Confidence turned to anxiety when an old man tethering a goat and three young boys appeared out of the west. The man looked distressed and nervous. When he passed through the line, the Christian overheard him talking in broken English to Lieutenant Sherman and two Butterbars who stood nearby.
“There is a sea of Republican Guards approaching from over those hills,” he said pointing a boney arm towards the west. There are thousands; I tell you thousands, of men. They say they will kill every last American and leave a trail of heads to mark their path.”
Top, who was standing by, spit and said “Bullshit, they do this every time. They send a Humper like this through the lines with stories of mass armies and it’s usually a Company at most. I’d be surprised if Haji has 500 men over those hills.”
“No, I speak the truth. Believe what you will, they are as numerous as locusts. Some are carrying poles with heads of American Soldiers. This is Satan’s army, now let me pass, God be with you.”
“Second Lieutenant Briggs, you got anything from Com-Sat on this?” Lieutenant Sherman asked, staring through binoculars at the hilly terrain in the distance.
“Bill, I gotta a bunch of static on the line. They might be jamming us or we’ve got receiver problems.”
“Geeze, we got a trillion dollar army and can’t make a goddamn phone call?” Sherman cursed.
The night grew as silent as a well-kept secret and a new-moon sliver brought out a million stars set against a matt-black sky as satellites vied for attention on their fixed orbits. The only lights that showed across the crescent flank were from cigarette embers that glowed like fireflies.
“I didn’t get your name,” Dick said, to the Christian who was reclined against the back of the berm with his eyes closed, mumbling verses he’d memorized since he was a young deacon at the Mount Vernon Pentecostal Church.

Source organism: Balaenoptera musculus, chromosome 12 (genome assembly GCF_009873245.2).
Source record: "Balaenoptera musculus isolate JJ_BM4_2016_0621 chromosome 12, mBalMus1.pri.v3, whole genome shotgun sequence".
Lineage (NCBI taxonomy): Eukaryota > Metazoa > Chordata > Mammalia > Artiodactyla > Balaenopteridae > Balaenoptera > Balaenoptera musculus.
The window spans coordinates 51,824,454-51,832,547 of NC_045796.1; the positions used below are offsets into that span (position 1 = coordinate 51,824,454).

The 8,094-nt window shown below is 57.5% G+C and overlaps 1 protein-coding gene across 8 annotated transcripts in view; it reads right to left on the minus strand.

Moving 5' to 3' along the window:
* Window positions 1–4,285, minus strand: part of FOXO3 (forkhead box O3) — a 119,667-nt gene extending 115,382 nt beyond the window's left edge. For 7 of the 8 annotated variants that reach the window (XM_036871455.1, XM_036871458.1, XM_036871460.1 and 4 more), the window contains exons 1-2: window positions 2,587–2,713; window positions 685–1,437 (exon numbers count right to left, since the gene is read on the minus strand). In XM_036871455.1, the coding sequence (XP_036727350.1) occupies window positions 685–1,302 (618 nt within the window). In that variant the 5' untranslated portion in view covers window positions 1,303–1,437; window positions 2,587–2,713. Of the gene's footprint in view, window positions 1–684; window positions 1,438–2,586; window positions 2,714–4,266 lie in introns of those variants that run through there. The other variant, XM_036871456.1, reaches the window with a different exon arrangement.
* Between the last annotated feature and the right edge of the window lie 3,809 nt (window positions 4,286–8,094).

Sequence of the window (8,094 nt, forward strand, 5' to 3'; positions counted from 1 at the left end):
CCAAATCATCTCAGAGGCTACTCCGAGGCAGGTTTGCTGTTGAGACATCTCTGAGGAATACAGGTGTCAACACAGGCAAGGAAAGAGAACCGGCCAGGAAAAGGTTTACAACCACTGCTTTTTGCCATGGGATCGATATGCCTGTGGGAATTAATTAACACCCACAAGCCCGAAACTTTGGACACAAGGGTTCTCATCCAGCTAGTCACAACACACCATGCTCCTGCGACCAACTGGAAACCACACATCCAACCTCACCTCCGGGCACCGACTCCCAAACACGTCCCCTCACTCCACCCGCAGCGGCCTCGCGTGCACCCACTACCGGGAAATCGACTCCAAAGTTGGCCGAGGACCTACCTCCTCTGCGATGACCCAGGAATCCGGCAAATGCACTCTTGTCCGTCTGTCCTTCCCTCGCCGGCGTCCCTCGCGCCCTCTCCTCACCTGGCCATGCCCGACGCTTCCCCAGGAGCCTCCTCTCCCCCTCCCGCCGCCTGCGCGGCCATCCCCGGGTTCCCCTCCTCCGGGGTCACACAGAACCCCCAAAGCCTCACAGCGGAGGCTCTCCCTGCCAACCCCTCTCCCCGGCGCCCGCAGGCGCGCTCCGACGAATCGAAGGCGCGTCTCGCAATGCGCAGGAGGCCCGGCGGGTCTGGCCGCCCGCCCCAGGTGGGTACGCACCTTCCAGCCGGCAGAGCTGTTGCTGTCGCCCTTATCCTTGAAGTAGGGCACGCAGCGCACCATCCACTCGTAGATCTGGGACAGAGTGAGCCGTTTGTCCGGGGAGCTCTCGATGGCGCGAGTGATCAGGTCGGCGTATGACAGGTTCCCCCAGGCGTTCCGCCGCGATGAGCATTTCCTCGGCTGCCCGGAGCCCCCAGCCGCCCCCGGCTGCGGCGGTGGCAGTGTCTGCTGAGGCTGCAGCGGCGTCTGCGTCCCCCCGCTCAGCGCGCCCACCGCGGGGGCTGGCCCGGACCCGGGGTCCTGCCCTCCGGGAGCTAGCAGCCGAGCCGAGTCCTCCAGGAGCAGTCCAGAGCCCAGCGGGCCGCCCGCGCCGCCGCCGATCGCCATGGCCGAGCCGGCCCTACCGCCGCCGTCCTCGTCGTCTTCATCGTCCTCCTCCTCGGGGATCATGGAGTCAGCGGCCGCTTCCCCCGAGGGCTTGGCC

“It’s cause I didn’t give it to you,” he said, with his eyes still closed.
“What are you — some kind of Jesus freak?” Dick said, without the malice the words could have implied. “Why do they call you The Christian? You one of them turn or burners, or tongue talkers?” he continued.
“They call me The Christian because I carry an old NIV bible in my pack.”
“What’s an NIV bible?” Dick asked.
“It’s just a regular bible with modern words made easier to read. It’s all in the translation no matter how you look at it. First, it was Hebrew and then Greek and then the English got hold of it and they threw in all the thou arts and thou shalt not’s and the thines and wherefores and so on. God didn’t speak like that then and I don’t reckon he’d speak like that now. He probably say get out of my site before I cap your sorry ass with this 50-Cal.”
“So you don’t have a name?” Dick continued.
“You can call me The Christian,” the Christian replied.
“Jesus Christ, how’d I get stuck with someone like you,” he said, now becoming agitated.